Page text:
5.6.1. How can we find out if the canine rabies control programme has been successful?

Any disease control programme should include a continued review process or evaluation to assess the effectiveness of the interventions that are being applied. The evaluation should ideally begin with the establishment of baseline data on the epidemiological, economic and social impact of the disease. This will help to identify gaps in knowledge and adapt the goals, objectives and methods or actions as required. For example, as the programme progresses over time, the measured changes in the epidemiological situation or changing attitudes in public awareness might require a reconsideration of the chosen rabies control measures and their prompt adaptation to the improving or stagnating situation. Defining impact indicators such as rabies prevalence, dog bite incidence, PEP courses delivered or dog vaccination coverage are useful for evaluating rabies control programmes. A selection of indicators are listed below.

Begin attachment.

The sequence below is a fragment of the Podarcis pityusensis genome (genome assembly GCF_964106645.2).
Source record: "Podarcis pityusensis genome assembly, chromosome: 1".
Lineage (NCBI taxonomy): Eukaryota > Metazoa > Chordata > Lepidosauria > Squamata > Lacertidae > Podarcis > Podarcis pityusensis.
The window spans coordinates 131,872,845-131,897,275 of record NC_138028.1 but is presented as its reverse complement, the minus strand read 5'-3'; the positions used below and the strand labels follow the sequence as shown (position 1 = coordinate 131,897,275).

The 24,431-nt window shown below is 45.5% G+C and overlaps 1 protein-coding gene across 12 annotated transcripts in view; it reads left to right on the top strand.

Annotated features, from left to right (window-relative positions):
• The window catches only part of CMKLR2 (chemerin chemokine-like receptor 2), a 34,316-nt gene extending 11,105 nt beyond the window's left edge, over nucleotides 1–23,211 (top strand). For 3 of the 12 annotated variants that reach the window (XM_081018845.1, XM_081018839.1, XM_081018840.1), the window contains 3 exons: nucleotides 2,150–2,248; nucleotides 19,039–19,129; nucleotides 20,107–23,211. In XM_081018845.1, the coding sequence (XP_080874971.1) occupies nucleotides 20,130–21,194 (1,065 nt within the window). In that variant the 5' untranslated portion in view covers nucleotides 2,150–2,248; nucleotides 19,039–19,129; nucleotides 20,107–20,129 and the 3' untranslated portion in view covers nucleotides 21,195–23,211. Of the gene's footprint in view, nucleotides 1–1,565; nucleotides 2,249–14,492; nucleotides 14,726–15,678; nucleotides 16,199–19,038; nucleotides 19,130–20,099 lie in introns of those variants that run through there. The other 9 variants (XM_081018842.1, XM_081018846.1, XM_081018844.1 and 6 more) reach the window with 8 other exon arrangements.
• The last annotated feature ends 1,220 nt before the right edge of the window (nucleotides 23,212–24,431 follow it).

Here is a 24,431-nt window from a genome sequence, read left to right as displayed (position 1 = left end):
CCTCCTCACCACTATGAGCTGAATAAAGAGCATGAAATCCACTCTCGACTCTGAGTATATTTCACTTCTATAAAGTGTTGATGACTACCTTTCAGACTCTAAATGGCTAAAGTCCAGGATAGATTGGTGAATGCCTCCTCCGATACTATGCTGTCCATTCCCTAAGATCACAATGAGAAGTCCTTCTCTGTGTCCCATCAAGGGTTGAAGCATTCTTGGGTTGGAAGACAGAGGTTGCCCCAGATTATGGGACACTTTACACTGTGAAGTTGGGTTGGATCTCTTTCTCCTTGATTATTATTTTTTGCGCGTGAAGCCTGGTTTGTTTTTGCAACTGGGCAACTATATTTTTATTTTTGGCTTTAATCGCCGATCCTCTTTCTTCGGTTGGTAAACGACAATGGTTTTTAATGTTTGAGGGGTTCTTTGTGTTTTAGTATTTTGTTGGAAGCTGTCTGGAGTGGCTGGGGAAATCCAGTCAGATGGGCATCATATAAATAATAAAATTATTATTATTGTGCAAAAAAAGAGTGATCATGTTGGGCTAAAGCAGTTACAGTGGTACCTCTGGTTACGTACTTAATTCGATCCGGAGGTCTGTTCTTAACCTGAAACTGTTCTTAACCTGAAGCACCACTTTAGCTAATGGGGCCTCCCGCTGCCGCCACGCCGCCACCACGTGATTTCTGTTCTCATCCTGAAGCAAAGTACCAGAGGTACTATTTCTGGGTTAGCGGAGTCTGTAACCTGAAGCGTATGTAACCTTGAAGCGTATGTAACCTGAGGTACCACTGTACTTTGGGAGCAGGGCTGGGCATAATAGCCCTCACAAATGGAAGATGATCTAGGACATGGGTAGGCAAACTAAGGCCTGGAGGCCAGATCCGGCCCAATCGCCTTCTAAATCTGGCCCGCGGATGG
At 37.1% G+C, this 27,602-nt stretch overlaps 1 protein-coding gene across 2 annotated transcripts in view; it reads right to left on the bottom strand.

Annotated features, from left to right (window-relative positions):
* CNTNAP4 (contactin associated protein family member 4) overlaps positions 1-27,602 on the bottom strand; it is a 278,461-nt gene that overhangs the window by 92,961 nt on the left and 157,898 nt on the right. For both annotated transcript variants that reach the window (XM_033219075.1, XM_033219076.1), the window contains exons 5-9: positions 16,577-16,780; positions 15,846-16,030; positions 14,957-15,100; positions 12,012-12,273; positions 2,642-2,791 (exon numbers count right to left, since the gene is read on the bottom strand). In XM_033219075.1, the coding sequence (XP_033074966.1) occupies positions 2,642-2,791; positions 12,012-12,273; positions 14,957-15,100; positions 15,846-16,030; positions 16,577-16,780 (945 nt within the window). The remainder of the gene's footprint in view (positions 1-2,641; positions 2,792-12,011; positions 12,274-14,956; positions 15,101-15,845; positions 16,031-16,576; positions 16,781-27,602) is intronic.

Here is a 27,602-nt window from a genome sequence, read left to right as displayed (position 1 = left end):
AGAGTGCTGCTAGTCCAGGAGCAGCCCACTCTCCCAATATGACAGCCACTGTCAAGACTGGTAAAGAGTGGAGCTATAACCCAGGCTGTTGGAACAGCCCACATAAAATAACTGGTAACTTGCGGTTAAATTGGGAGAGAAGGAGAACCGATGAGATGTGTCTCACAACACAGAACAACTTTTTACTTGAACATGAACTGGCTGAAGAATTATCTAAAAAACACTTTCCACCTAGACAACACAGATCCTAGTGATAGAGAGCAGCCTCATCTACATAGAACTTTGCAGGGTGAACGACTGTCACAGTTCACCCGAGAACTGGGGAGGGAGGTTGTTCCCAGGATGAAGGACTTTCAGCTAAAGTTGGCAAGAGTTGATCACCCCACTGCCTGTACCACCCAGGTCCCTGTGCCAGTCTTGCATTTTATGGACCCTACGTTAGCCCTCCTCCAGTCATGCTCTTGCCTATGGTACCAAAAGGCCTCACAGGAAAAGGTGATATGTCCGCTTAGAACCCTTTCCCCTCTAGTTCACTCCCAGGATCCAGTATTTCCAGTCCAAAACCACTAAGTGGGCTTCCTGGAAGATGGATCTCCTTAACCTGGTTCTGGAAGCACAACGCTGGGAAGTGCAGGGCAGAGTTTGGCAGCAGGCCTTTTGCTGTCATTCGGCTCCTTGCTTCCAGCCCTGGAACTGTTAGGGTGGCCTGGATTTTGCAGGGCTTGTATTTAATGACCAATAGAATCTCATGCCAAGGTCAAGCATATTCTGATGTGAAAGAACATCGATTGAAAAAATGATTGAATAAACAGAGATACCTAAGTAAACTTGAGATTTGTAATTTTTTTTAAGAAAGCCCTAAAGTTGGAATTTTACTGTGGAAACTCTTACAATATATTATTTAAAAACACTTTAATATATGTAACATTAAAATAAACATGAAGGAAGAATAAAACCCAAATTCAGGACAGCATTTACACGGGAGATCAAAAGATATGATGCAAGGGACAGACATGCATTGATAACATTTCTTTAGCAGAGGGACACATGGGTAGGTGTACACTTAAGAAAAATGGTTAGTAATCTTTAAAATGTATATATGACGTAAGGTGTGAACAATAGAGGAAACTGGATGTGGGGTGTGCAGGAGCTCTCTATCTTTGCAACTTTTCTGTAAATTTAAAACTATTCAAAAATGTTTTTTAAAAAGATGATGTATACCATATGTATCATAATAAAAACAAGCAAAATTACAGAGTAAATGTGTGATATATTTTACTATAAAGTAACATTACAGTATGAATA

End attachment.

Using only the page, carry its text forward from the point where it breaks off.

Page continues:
Rabies surveillance plays a critical role in the monitoring of the programme and it is the key indicator for the success of any intervention. If not already in existence, a surveillance programme should be established (click here for more information or refer to the Rabies Surveillance Blueprint on how to establish an effective system). Decrease/absence of rabies requires verification and residual foci must be detected rapidly. There are a number of indicators described in this section that will help you determine the effectiveness of your programme. Note that these indicators relate to the dog vaccination component of the programme. Click here for guidelines on monitoring and evaluation of other components of dog population management programmes.

Click here for guidelines on evaluation of public awareness and communication plans.




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Version 4 - last updated May 2017